KARACHI: Amma, or mother, as German-Pakistani Dr Ruth Pfau was called by her patients, is no more. The leprosy healer passed away on Thursday morning at the age of 87.
Patients at Marie Adelaide Leprosy Centre (MALC) in Karachi’s Saddar area are in stunned silence. Many of them were abandoned by their families due to their sickness. With Dr Pfau gone, they lost the only mother that loved them.
They have lost a person with whom they shared their most honest feelings. For over 50 years, she was always there to listen, talk, or simply offer a shoulder to cry on.
While the treatment they receive at the centre continues, it will be without the heartwarming effect of amma’s beaming smile and magical hand.
On March 8, 1960, Dr Pfau stopped in Karachi while on her way to India for assignment as a nun with the Daughters of the Heart of Mary. While in the city, she went to a leper colony off McLeod Road (now II Chundrigar Road). It was a turning point in her life. She resolved to stay here and dedicate her life to treating leprosy.
She knew that leprosy does not just cause physical symptoms, but psychological ones as well due to societal attitude towards people with the disfiguring disease.
“She embraced us without a care for the stigmas attached with the disease. Most people would not even approach us, let alone talk to us, but she was always there. She would clean our wounds herself. She always gave us the hope that everything will be alright,” recalls Syed Qasim alias Qasim Baba, a patient at MALC, Karachi.
Qasim is from Kohat. His symptoms first developed when he was around 13. He is now in his 70s and has been at the hospital for around 12 years. Before that, he was admitted in MALC, Peshawar.
Qasim said Dr Pfau was an angel sent by God to help his people. “Besides treating us for free, she would even try to help us financially from her own pocket. She ensured that we feel like home here. No problem could trouble us.”
Aminzada, a patient from Swabi, said no amount of appreciation can justify the work Dr Pfau did for humanity. “We would have been out on the streets, yearning for death, if Dr Pfau was not here.”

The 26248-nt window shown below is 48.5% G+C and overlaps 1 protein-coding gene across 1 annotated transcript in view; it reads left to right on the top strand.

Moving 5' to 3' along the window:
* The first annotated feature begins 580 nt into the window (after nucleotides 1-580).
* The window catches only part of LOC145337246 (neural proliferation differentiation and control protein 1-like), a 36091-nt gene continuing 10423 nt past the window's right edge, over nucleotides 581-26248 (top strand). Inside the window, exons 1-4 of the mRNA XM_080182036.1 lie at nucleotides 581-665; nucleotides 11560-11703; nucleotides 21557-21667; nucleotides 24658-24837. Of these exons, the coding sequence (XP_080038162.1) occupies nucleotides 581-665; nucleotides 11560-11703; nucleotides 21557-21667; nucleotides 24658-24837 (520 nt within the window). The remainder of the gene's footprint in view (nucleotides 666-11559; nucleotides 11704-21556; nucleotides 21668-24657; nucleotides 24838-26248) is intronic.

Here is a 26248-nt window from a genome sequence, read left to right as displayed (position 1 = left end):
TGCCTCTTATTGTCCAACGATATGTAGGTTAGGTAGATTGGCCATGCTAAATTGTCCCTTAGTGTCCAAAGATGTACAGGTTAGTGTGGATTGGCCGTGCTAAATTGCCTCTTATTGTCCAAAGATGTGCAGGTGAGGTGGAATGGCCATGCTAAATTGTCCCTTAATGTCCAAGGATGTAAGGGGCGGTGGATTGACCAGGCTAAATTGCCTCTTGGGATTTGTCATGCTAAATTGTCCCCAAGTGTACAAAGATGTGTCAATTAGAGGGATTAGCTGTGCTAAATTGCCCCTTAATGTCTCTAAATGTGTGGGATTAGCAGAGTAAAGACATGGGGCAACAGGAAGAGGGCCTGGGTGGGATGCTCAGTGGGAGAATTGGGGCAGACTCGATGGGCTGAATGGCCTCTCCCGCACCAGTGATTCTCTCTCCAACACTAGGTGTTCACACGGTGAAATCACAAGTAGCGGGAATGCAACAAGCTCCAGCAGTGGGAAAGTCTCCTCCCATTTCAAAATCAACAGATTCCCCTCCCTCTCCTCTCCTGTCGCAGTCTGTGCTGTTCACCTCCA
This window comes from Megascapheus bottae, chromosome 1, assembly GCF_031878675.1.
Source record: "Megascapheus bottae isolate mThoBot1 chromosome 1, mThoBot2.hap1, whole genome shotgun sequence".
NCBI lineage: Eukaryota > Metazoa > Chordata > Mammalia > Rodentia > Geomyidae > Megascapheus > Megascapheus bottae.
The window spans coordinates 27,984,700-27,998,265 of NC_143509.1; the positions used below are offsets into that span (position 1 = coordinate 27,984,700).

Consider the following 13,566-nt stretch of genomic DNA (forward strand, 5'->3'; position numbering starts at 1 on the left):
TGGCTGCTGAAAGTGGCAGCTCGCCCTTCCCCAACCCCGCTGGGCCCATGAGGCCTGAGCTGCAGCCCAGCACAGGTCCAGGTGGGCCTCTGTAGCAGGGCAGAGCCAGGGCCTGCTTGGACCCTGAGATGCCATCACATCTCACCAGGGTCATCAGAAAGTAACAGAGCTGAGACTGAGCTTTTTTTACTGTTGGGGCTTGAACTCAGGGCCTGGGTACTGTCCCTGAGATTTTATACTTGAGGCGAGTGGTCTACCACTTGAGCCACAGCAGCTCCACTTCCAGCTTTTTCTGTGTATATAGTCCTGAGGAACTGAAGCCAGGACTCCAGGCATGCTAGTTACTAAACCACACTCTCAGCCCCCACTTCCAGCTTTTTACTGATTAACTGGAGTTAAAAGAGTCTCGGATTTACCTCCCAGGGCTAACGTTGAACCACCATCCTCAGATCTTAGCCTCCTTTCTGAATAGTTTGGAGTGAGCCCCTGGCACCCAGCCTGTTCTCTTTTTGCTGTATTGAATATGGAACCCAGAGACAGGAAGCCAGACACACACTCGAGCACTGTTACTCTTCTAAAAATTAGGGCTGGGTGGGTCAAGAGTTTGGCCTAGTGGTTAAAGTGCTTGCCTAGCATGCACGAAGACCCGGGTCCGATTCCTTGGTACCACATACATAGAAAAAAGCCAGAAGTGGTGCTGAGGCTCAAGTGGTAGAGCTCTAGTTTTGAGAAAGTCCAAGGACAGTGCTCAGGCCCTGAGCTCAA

He also noted her serene manner. “Due to our frustration with our disease, we would sometimes vent by yelling at her, but she would not say anything. Her personality cannot be described in words.”
Dr Pfau’s colleagues, students, and patients said she was also a role model for selfless living. “She used to make a point that she was not going to live in the city, but rather in the peripheries where the leprosy patients were staying.”
Some said that because Dr Pfau’s selflessness was driven by the horrors of the world she saw when she was still a child. She was a little girl growing up in Germany in the Middle of World War II, and saw what the country went through during and after the war. Those experiences may have driven her to become a beacon of light.
Dr Pfau’s endeavours have helped bring down the leprosy rate in Pakistan by over 97 percent, and the disease has been recognised as ‘controlled’ in the country since 1996. The organisation she established has spread across the country with over 150 centres. She would always say: “Love will always have the last word.”
A few hours after her passing, Prime Minister Shahid Khaqan Abbasi announced a state funeral for the German nun in recognition of her services to her adopted homeland.
“The entire nation is indebted to Ruth Pfau for her selfless and unmatched services for eradication of leprosy,” Abbasi said in a statement.
She, the PM added, gave new hope to innumerable people and proved through her illustrious toil that serving humanity knows no boundaries. “We are proud of her exemplary services and she will remain in our hearts as a shining symbol in times ahead.”
The National Assembly also observed a moment of silence in her honour.
Her funeral mass will be held on Saturday at 11am at St Patrick’s Cathedral and she will be buried at Gora Qabristan.